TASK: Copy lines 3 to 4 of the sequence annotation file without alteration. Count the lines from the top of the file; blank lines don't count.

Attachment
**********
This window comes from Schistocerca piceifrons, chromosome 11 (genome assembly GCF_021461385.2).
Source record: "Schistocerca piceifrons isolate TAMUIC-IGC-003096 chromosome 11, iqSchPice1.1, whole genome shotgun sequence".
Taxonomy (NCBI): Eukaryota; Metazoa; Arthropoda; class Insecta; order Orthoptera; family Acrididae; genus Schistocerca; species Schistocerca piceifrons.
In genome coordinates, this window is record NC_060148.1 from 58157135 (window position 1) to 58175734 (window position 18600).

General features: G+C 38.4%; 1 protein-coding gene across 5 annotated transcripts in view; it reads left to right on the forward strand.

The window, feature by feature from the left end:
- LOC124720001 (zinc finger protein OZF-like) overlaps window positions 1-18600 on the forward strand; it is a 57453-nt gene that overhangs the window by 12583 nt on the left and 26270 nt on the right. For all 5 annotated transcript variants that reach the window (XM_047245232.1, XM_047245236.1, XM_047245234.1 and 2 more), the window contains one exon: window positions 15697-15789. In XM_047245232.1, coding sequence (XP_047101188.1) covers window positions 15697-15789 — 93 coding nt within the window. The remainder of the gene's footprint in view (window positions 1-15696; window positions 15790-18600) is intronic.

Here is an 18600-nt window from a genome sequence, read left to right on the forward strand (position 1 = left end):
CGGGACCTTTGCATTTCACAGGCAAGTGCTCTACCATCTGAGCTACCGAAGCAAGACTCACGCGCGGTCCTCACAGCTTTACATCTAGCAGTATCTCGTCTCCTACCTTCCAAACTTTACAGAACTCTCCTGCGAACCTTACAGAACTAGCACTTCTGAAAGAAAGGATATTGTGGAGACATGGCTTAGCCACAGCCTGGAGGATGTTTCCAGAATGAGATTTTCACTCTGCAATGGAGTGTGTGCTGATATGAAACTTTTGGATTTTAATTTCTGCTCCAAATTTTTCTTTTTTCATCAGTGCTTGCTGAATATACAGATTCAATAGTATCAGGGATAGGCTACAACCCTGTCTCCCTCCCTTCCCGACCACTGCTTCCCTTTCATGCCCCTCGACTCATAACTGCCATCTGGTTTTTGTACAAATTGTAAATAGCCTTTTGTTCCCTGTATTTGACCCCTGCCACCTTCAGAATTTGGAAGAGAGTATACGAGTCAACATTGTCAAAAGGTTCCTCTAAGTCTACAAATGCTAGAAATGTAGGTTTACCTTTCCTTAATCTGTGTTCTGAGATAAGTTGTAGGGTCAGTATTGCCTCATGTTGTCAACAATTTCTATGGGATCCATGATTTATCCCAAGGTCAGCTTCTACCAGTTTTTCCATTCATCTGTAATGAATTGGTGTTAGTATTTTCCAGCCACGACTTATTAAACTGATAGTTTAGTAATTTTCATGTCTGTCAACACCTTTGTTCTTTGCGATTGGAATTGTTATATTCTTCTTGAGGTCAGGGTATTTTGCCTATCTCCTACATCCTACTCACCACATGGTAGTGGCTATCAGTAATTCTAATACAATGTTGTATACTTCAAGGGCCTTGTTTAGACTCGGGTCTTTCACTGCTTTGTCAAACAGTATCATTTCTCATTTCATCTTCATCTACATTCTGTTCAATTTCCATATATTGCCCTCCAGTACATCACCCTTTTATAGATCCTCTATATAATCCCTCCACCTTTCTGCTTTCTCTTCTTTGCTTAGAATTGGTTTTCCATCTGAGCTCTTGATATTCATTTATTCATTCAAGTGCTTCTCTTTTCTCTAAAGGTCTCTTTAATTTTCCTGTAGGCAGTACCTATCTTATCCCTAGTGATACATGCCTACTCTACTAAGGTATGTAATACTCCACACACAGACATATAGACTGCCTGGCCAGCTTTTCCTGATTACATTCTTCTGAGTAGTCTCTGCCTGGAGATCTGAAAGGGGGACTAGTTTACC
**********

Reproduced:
Taxonomy (NCBI): Eukaryota; Metazoa; Arthropoda; class Insecta; order Orthoptera; family Acrididae; genus Schistocerca; species Schistocerca piceifrons.
In genome coordinates, this window is record NC_060148.1 from 58157135 (window position 1) to 58175734 (window position 18600).